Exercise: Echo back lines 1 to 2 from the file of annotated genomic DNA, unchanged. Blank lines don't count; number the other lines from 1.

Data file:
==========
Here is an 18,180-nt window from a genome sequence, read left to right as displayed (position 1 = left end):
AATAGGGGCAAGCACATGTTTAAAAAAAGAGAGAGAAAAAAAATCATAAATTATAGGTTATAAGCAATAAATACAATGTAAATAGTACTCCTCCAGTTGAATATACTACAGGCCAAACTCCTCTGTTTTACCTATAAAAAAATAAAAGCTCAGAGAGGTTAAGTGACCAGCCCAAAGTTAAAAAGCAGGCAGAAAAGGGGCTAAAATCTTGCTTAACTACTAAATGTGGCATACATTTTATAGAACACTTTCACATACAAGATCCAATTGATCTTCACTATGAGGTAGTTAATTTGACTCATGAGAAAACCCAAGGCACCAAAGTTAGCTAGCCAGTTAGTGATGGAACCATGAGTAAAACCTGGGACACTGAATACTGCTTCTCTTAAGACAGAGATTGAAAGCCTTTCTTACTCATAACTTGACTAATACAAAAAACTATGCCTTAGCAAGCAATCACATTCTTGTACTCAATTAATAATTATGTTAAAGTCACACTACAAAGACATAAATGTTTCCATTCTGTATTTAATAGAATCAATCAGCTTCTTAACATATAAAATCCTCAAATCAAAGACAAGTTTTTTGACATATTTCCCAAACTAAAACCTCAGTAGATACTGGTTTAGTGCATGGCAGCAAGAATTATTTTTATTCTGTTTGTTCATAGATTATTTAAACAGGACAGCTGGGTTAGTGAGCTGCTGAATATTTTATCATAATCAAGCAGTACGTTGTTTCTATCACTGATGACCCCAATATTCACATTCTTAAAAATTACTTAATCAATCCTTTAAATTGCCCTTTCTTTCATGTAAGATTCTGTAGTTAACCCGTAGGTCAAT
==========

Here is an 18,180-nt window from a genome sequence, read left to right as displayed (position 1 = left end):
AATAGGGGCAAGCACATGTTTAAAAAAAGAGAGAGAAAAAAAATCATAAATTATAGGTTATAAGCAATAAATACAATGTAAATAGTACTCCTCCAGTTGAATATACTACAGGCCAAACTCCTCTGTTTTACCTATAAAAAAATAAAAGCTCAGAGAGGTTAAGTGACCAGCCCAAAGTTAAAAAGCAGGCAGAAAAGGGGCTAAAATCTTGCTTAACTACTAAATGTGGCATACATTTTATAGAACACTTTCACATACAAGATCCAATTGATCTTCACTATGAGGTAGTTAATTTGACTCATGAGAAAACCCAAGGCACCAAAGTTAGCTAGCCAGTTAGTGATGGAACCATGAGTAAAACCTGGGACACTGAATACTGCTTCTCTTAAGACAGAGATTGAAAGCCTTTCTTACTCATAACTTGACTAATACAAAAAACTATGCCTTAGCAAGCAATCACATTCTTGTACTCAATTAATAATTATGTTAAAGTCACACTACAAAGACATAAATGTTTCCATTCTGTATTTAATAGAATCAATCAGCTTCTTAACATATAAAATCCTCAAATCAAAGACAAGTTTTTTGACATATTTCCCAAACTAAAACCTCAGTAGATACTGGTTTAGTGCATGGCAGCAAGAATTATTTTTATTCTGTTTGTTCATAGATTATTTAAACAGGACAGCTGGGTTAGTGAGCTGCTGAATATTTTATCATAATCAAGCAGTACGTTGTTTCTATCACTGATGACCCCAATATTCACATTCTTAAAAATTACTTAATCAATCCTTTAAATTGCCCTTTCTTTCATGTAAGATTCTGTAGTTAACCCGTAGGTCAAT